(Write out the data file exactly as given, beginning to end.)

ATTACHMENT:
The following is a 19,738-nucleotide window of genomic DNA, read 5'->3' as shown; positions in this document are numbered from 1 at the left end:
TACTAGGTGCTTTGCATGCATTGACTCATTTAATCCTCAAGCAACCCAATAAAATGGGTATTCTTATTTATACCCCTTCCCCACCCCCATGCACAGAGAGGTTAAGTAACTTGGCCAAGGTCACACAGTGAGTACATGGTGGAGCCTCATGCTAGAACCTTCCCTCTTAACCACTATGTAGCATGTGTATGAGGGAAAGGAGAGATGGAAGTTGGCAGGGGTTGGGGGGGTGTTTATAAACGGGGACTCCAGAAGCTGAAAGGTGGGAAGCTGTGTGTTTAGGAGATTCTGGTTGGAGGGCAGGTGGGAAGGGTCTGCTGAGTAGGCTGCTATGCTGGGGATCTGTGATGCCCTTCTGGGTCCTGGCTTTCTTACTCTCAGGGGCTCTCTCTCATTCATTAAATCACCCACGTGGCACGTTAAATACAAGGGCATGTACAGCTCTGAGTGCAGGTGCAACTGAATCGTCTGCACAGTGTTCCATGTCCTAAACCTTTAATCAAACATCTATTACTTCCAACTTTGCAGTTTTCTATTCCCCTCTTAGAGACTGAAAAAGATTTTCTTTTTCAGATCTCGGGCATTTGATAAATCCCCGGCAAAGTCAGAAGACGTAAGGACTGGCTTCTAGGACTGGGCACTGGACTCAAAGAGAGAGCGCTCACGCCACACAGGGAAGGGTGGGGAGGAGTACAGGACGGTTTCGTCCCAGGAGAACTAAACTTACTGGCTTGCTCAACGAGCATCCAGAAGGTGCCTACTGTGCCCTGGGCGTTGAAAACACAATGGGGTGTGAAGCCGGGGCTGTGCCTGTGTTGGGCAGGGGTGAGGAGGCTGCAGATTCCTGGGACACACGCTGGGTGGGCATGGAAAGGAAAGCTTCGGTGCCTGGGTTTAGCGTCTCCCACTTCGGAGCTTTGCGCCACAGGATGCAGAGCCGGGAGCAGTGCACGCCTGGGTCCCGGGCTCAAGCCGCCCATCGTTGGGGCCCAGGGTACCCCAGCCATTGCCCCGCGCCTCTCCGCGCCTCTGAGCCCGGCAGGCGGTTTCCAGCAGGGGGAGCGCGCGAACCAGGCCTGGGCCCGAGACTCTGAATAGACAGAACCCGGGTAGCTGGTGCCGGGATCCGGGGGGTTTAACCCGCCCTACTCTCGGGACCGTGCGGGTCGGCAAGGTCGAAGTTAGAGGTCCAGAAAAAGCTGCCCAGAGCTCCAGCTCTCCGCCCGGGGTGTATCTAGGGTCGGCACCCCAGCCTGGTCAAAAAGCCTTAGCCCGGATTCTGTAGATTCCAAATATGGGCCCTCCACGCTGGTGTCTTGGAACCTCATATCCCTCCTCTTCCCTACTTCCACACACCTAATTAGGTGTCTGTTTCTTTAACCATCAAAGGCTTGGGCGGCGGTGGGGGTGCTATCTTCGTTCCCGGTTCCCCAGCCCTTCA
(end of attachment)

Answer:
The following is a 19,738-nucleotide window of genomic DNA, read 5'->3' as shown; positions in this document are numbered from 1 at the left end:
TACTAGGTGCTTTGCATGCATTGACTCATTTAATCCTCAAGCAACCCAATAAAATGGGTATTCTTATTTATACCCCTTCCCCACCCCCATGCACAGAGAGGTTAAGTAACTTGGCCAAGGTCACACAGTGAGTACATGGTGGAGCCTCATGCTAGAACCTTCCCTCTTAACCACTATGTAGCATGTGTATGAGGGAAAGGAGAGATGGAAGTTGGCAGGGGTTGGGGGGGTGTTTATAAACGGGGACTCCAGAAGCTGAAAGGTGGGAAGCTGTGTGTTTAGGAGATTCTGGTTGGAGGGCAGGTGGGAAGGGTCTGCTGAGTAGGCTGCTATGCTGGGGATCTGTGATGCCCTTCTGGGTCCTGGCTTTCTTACTCTCAGGGGCTCTCTCTCATTCATTAAATCACCCACGTGGCACGTTAAATACAAGGGCATGTACAGCTCTGAGTGCAGGTGCAACTGAATCGTCTGCACAGTGTTCCATGTCCTAAACCTTTAATCAAACATCTATTACTTCCAACTTTGCAGTTTTCTATTCCCCTCTTAGAGACTGAAAAAGATTTTCTTTTTCAGATCTCGGGCATTTGATAAATCCCCGGCAAAGTCAGAAGACGTAAGGACTGGCTTCTAGGACTGGGCACTGGACTCAAAGAGAGAGCGCTCACGCCACACAGGGAAGGGTGGGGAGGAGTACAGGACGGTTTCGTCCCAGGAGAACTAAACTTACTGGCTTGCTCAACGAGCATCCAGAAGGTGCCTACTGTGCCCTGGGCGTTGAAAACACAATGGGGTGTGAAGCCGGGGCTGTGCCTGTGTTGGGCAGGGGTGAGGAGGCTGCAGATTCCTGGGACACACGCTGGGTGGGCATGGAAAGGAAAGCTTCGGTGCCTGGGTTTAGCGTCTCCCACTTCGGAGCTTTGCGCCACAGGATGCAGAGCCGGGAGCAGTGCACGCCTGGGTCCCGGGCTCAAGCCGCCCATCGTTGGGGCCCAGGGTACCCCAGCCATTGCCCCGCGCCTCTCCGCGCCTCTGAGCCCGGCAGGCGGTTTCCAGCAGGGGGAGCGCGCGAACCAGGCCTGGGCCCGAGACTCTGAATAGACAGAACCCGGGTAGCTGGTGCCGGGATCCGGGGGGTTTAACCCGCCCTACTCTCGGGACCGTGCGGGTCGGCAAGGTCGAAGTTAGAGGTCCAGAAAAAGCTGCCCAGAGCTCCAGCTCTCCGCCCGGGGTGTATCTAGGGTCGGCACCCCAGCCTGGTCAAAAAGCCTTAGCCCGGATTCTGTAGATTCCAAATATGGGCCCTCCACGCTGGTGTCTTGGAACCTCATATCCCTCCTCTTCCCTACTTCCACACACCTAATTAGGTGTCTGTTTCTTTAACCATCAAAGGCTTGGGCGGCGGTGGGGGTGCTATCTTCGTTCCCGGTTCCCCAGCCCTTCA